Rogue has built such a good brand that having their products in your home gym is similar to having Red Wing Boots on your feet (I wear Iron Rangers most days in case you were wondering.)
Here’s my theory on why Rogue left their name off the box and product—I believe Rogue is creating a Fighter Brand to fend off all of the imported, lower-priced competition that continues to infiltrate the industry and threatens to steal some of their market share.
Similar to the way that Ford offers Lincoln, so Rogue will now offer Westside Barbell. I don’t know if this is truly the case, but it’s my early guess and we’ll see if this plays out to be correct over the next few months/years.
The price-point of the Rogue Westside Scout Hyper is one of its biggest draws. Priced at only $350+shipping, it is less than half the cost of any other stand-alone option from Rogue. It is interesting to note that this price is cheaper than almost any other hyper on the market. However, even at this price point, you get a fully functional, super well executed Reverse Hyper that will meet the needs of 99% of people looking to strengthen their posterior chain.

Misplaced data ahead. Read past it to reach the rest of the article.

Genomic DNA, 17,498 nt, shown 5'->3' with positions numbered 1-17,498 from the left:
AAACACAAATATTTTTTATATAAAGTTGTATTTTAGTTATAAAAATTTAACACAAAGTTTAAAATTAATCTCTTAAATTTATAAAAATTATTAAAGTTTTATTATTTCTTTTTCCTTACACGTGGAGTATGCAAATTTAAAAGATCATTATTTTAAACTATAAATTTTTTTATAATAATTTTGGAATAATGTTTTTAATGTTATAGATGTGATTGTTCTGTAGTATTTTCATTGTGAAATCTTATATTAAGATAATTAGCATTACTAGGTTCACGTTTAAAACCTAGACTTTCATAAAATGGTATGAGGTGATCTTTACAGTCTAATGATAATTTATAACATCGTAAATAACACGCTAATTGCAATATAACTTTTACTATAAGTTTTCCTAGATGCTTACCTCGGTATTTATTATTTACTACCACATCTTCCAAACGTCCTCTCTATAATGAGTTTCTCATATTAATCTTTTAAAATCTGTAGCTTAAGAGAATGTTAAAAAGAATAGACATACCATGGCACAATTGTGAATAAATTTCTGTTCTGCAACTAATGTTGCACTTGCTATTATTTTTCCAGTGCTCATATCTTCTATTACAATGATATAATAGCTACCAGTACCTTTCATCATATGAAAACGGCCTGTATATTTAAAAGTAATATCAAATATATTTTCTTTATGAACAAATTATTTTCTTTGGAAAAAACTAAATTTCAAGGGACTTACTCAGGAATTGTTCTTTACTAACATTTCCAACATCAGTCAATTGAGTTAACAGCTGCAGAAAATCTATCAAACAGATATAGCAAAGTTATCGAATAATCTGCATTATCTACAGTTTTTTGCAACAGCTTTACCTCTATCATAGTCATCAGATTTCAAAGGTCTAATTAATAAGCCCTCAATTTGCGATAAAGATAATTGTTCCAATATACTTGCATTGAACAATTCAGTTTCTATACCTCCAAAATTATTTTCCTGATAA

The problem with so many previous models of the Reverse Hyper was that their large footprints made them impractical for home gym use. That reason alone was why I stopped storing my Reverse Hyper in my garage and moved it to my commercial gym space. Many owners will see their hyper turned into a glorified table within a few weeks of getting it. Unlike many of the heavier pieces such as the Rogue RH-2 or the Sorinex Frankenhyper, the Scout Hyper offers a portability that makes it perfect for the average joe. Storing at only 13” deep and weighing only ~86lbs, the Scout Hyper will save your gym valuable square footage. This storability combined with an easy slide/locking mechanism makes it quick and easy to set up when need be.